“This is crazy,” said Brady, who was 30 of 46 for 348 yards. “What a game.”
It’s the first time both conference title games went to OT. The last time both visitors won conference championship matches was 2012.
Several times, the Patriots appeared to have it won, only to see Kansas City (13-5) come back in spectacular fashion.
Brady, at 41 already the oldest quarterback to have played in a Super Bowl, drove New England 65 yards in 1:24 to Burkhead’s go-ahead 4-yard touchdown with 39 seconds left in regulation. That was enough, though, for his far younger counterpart, the 23-year-old All-Pro Patrick Mahomes, to take the Chiefs 48 yards to Harrison Butker’s 39-yard field goal with 8 seconds left to force overtime.
It was a sizzling offensive showing in the fourth quarter after defense had been in charge most of the way. Indeed, the Chiefs were blanked in the opening half for the first time all season.
And they never saw the ball in overtime, which along with the two replay decisions might call into play NFL rules and officiating.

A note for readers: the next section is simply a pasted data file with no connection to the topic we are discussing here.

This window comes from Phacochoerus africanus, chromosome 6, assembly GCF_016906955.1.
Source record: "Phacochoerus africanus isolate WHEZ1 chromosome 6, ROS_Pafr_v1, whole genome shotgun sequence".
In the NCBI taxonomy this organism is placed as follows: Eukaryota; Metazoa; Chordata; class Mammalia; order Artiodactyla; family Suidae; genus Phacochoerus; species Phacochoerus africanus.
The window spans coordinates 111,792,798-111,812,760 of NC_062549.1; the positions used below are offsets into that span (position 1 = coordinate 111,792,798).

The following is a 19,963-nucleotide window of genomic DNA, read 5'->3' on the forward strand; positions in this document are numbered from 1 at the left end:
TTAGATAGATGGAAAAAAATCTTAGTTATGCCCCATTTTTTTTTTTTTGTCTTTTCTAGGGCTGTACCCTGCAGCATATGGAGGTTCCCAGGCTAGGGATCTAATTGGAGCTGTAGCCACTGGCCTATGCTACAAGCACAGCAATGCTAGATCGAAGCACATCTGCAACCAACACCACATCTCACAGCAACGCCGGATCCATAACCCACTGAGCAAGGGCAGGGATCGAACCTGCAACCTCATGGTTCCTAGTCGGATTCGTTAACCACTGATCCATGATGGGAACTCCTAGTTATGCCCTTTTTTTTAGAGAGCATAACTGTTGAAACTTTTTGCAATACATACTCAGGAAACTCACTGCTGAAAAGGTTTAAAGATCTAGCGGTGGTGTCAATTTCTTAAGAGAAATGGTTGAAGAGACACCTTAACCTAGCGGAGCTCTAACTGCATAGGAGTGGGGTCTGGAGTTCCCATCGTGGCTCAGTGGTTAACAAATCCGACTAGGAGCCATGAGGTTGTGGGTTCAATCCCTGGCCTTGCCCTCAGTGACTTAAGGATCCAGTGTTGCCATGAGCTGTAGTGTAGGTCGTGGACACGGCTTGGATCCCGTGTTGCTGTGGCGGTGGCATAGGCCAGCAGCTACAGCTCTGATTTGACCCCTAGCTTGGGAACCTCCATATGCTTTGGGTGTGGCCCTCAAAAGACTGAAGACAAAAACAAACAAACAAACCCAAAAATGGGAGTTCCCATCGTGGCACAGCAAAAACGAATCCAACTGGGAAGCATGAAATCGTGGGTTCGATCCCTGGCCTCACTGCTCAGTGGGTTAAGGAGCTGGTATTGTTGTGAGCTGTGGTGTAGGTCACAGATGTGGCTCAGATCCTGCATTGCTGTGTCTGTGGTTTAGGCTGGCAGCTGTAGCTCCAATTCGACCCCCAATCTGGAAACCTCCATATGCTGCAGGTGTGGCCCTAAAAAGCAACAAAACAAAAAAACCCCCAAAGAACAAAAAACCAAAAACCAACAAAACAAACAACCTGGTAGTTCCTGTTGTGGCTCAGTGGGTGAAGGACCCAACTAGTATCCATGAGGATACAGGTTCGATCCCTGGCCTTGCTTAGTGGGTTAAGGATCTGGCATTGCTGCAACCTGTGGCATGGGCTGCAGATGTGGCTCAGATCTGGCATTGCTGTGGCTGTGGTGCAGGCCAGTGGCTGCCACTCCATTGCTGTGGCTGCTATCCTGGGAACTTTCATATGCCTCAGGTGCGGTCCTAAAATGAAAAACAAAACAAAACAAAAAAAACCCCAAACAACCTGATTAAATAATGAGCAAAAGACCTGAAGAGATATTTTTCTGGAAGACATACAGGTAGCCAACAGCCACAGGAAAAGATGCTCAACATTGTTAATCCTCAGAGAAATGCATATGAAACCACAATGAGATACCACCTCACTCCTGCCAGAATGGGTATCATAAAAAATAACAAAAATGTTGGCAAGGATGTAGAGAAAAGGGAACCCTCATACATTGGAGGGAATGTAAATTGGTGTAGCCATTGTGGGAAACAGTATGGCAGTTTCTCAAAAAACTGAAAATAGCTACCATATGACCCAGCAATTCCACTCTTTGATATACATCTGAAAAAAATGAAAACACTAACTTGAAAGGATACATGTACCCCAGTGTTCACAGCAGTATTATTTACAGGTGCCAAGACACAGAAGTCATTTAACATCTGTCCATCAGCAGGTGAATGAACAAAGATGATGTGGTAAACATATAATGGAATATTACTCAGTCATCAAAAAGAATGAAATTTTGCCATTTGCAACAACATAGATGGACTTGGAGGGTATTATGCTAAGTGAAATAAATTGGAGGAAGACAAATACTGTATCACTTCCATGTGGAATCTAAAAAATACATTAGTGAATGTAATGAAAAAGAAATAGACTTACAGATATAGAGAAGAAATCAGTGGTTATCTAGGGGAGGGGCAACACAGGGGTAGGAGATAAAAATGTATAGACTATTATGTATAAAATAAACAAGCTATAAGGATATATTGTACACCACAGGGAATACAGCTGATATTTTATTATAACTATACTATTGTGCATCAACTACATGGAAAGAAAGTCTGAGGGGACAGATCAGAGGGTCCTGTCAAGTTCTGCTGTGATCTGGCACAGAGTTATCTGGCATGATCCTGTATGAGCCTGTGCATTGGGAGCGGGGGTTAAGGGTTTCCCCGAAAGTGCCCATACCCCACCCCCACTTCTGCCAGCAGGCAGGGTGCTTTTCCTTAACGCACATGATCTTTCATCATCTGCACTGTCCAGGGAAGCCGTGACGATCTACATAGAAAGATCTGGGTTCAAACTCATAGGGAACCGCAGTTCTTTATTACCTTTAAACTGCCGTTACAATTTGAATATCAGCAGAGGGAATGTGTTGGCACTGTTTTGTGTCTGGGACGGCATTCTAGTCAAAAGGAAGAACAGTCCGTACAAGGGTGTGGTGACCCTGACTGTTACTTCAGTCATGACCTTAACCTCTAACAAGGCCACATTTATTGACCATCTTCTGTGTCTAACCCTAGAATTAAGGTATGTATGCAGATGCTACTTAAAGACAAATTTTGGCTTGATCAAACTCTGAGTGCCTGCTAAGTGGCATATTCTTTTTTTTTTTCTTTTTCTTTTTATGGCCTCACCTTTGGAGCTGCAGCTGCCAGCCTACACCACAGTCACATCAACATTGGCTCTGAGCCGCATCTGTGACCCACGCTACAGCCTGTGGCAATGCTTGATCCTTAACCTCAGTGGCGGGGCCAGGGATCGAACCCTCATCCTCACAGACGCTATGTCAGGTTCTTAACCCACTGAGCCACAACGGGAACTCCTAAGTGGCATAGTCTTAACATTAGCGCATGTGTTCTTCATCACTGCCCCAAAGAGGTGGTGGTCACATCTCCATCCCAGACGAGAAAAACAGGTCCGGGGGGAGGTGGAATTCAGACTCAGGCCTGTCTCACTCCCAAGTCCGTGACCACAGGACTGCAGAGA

“I thought if we got the chance,” Mahomes said, “we’d score.”
Mahomes finished 16 of 31 for 295 yards and three touchdowns.
New England became the third franchise to reach three Super Bowls in a row. And Belichick now has 30 postseason victories, more than Bill Walsh and Don Shula combined. That Hall of Fame coaching duo also won five Super Bowls; Belichick shoots for No. 6 in two weeks.
An apparent muff by the usually reliable Julian Edelman on a fourth-quarter punt return was overturned by a lengthy video review, prompting raucous booing and some demonstrative arguing from the usually laid-back Andy Reid.
Edelman definitely touched his next try when Brady’s pass deflected off his hands directly to safety Daniel Sorensen. His 22-yard return set up Kansas City at the Patriots 23, and Damien Williams, who scored three times, had no defender near him down the left sideline for the score that made it 21-17, KC’s first lead.
Back came Brady, engineering a 75-yard march on which Chris Hogan’s diving one-handed catch on third down appeared to touch the ground. Reid challenged — and lost.
Minutes later, rookie Sony Michel scored from the 10, his second TD of the night.
With 31⁄2 minutes remaining, there was plenty of time for more points. Williams’ 2-yard run gave the Chiefs a 28-24 edge that New England took up most of the remaining time overcoming before Butker’s field goal sent it to overtime.
The Chiefs barely were a presence in the first 30 minutes, when they had the ball for 8:53.